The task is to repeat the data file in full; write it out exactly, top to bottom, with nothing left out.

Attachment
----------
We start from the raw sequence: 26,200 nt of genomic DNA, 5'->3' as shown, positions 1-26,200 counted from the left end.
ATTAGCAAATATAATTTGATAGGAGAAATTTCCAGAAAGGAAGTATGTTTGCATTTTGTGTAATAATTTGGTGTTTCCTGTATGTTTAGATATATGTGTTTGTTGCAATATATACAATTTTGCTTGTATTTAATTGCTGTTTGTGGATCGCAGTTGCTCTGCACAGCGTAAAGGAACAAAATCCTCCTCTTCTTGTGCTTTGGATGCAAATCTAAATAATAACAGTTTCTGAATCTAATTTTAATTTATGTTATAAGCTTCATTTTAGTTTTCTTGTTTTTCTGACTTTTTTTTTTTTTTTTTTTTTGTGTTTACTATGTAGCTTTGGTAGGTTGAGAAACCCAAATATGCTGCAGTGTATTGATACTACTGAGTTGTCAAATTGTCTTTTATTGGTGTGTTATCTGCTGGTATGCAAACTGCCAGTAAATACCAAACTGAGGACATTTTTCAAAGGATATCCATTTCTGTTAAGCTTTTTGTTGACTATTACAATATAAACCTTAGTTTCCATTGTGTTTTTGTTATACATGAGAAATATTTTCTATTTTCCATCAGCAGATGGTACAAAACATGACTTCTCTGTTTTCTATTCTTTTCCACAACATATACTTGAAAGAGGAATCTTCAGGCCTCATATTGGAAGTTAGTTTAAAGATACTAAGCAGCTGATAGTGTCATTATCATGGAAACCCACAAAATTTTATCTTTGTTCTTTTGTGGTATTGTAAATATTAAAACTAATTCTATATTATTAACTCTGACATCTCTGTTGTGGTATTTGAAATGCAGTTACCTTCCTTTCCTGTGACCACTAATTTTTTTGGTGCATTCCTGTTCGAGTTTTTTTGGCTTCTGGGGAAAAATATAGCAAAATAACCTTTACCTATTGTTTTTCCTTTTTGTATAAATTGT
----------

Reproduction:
We start from the raw sequence: 26,200 nt of genomic DNA, 5'->3' as shown, positions 1-26,200 counted from the left end.
ATTAGCAAATATAATTTGATAGGAGAAATTTCCAGAAAGGAAGTATGTTTGCATTTTGTGTAATAATTTGGTGTTTCCTGTATGTTTAGATATATGTGTTTGTTGCAATATATACAATTTTGCTTGTATTTAATTGCTGTTTGTGGATCGCAGTTGCTCTGCACAGCGTAAAGGAACAAAATCCTCCTCTTCTTGTGCTTTGGATGCAAATCTAAATAATAACAGTTTCTGAATCTAATTTTAATTTATGTTATAAGCTTCATTTTAGTTTTCTTGTTTTTCTGACTTTTTTTTTTTTTTTTTTTTTGTGTTTACTATGTAGCTTTGGTAGGTTGAGAAACCCAAATATGCTGCAGTGTATTGATACTACTGAGTTGTCAAATTGTCTTTTATTGGTGTGTTATCTGCTGGTATGCAAACTGCCAGTAAATACCAAACTGAGGACATTTTTCAAAGGATATCCATTTCTGTTAAGCTTTTTGTTGACTATTACAATATAAACCTTAGTTTCCATTGTGTTTTTGTTATACATGAGAAATATTTTCTATTTTCCATCAGCAGATGGTACAAAACATGACTTCTCTGTTTTCTATTCTTTTCCACAACATATACTTGAAAGAGGAATCTTCAGGCCTCATATTGGAAGTTAGTTTAAAGATACTAAGCAGCTGATAGTGTCATTATCATGGAAACCCACAAAATTTTATCTTTGTTCTTTTGTGGTATTGTAAATATTAAAACTAATTCTATATTATTAACTCTGACATCTCTGTTGTGGTATTTGAAATGCAGTTACCTTCCTTTCCTGTGACCACTAATTTTTTTGGTGCATTCCTGTTCGAGTTTTTTTGGCTTCTGGGGAAAAATATAGCAAAATAACCTTTACCTATTGTTTTTCCTTTTTGTATAAATTGT